What are the consequences of the government not using the price mechanism? Well, it ultimately depends on what choices they're making. If they're deciding on how much steel should be produced and who should use it, eschewing the price mechanism can seriously impair decision making. We know that the price mechanism efficiently allocates resources to those who value it most. Anything other than the price mechanism is going to make mistakes. This is the old socialist calculation debate and economists are virtually unanimous on that debate. What if we're talking about a different decision - say, taking care of abused children or feeding the homeless? It's not clear how the price mechanism is going to efficiently handle these allocation decisions, right? The homeless probably place a higher marginal subjective valuation on food than I do, but their mental health condition, their ability to pay, etc. is going to be an obstacle to relying on the market to supply that food. We could rely on altruists to use the price mechanism to feed the homeless, but why would the subjective valuation of the altruist be expected to match up the subjective valuations of the homeless? A good rule of thumb is that if outside of government the market is not allocating a particular good, but some other institution like a church or a community organization is, then the government is probably not disadvantaged relative to the market in making that allocative decision. If the market were especially efficient at it, you would see more of those decisions made by the market.
The important take away point for Mattheus is that how we value things and what we do to use that valuation in decision making are two very different things.
Finally, what about profits? Profit maximization is simply a goal of firms, just like utility maximization is a goal for individuals. It's the impetus for action, in a way. Profit is just the excess of revenue over costs. You can be a state owned enterprise in a communist country and still be a profit maximizer. No one says those costs or that revenue has to be determined by market prices. You could also not care about profits at all - you could be a non-profit - and it has nothing at all to do with your participation in the price mechanism and the market economy. Non-profit organizations use the price mechanism when they purchase labor and equipment and when they sell things as well. They just don't care about profits! The Urban Institute pays me a competitive wage to keep me there, it buys paper and computers and rents the building. And we sell our services to the government and private foundations. Everything is the same as it would be for a for-profit contractor, except that all we care about is staying solvent! And we have for forty years now, and our product is in high demand in the market. Mattheus writes that since the government doesn't seek profits it doesn't know what projects are profitable. But this confuses goals. I think it's an open question whether simply being a profit seeker gives you any insight into what is profitable. But what Mattheus leaves unclear is what's so great about profits. My family doesn't seek profits. We don't try to maximize our income less our costs. What we try to maximize is our utility. There's nothing special about profit seeking. Government doesn't maximize profit either - it tries to maximize some sort of social utility, probably with a few prioritarian concerns mixed in. So?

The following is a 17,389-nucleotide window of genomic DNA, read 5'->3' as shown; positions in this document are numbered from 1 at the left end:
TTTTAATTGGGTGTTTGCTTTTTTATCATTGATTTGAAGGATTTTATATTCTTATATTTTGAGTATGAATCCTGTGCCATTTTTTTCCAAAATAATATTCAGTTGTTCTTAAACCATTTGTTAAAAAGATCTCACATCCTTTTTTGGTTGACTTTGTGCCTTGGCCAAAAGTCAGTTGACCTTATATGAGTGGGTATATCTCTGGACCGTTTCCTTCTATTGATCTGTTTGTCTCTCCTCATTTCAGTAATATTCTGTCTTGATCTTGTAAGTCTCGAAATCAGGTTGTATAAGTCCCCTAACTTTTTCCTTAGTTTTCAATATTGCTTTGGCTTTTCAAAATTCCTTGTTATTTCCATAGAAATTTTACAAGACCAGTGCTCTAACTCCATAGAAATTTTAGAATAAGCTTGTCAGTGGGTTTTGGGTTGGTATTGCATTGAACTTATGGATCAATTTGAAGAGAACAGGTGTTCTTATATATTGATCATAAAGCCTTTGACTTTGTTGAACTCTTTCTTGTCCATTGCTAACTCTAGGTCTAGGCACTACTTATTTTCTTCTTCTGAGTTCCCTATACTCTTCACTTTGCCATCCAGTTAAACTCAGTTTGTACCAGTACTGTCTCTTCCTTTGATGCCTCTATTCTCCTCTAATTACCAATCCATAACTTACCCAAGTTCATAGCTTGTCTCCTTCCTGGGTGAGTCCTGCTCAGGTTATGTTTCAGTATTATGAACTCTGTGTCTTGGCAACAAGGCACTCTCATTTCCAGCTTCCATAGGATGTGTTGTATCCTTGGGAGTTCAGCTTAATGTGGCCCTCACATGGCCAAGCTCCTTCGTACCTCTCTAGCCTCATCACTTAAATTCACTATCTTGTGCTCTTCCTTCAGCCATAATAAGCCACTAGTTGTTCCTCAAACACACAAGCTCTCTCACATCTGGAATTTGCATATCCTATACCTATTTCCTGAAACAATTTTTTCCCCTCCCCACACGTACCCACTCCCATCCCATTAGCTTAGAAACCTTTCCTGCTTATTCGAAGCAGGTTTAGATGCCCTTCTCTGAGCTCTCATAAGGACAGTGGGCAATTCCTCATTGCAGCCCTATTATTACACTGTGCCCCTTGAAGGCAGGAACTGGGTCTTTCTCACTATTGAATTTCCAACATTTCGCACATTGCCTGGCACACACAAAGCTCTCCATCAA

Once again, Mattheus is conflating (1.) goals (like profits) with (2.) information (like subjective valuations), and with (3.) decision making processes (like prices or elections). These three aren't the same thing. We all basically use the same information - subjective valuation. But we use that information to pursue different goals with different allocative strategies.
We've been managing to allocate material objects for millenia - sometimes with the price mechanism, sometimes without. I think the price mechanism has a distinct advantage over all other allocative processes when it comes to certain kinds of decisions, but that doesn't mean the price mechanism is the only game in town.
So where does this leave us with the state, which was in a lot of ways the subject of the discussion in the comment section. It leaves the state, as with most non-market allocative mechanisms, somewhat ill-defined. This makes sense of course - economics provides the most detailed theories of the market - it hasn't focused as much of its time on the state. I was reading some of William J. Baumol's book Welfare Economics and the Theory of the State last night, and he had a great phrase for this unfortunate condition of our theorizing about the state. His epilogue was a question about the nature of the state: "The Wreck of Welfare Economics?". A lot of times it seems that way - that the state becomes possible where the market economy wrecks and breaks down. Advocates that don't think hard enough and critics who are more interested in pot-shots than critical analysis assume that means that whenever there is an externality or market failure, we're arguing that state action is always the right solution (for an example of this, see Anonymous's comments in the last internal improvements post and the weird ideas that he inexplicably ascribes to me). Of course barely anyone is making that argument, but that won't stop lazy scholars from characterizing the situation in that way. But it's still somewhat unsatisfactory isn't it? As it stands, the theory of the state largely consists of the wreck of and the inconsistencies that turn up in "normal" economics.
Friday Night Music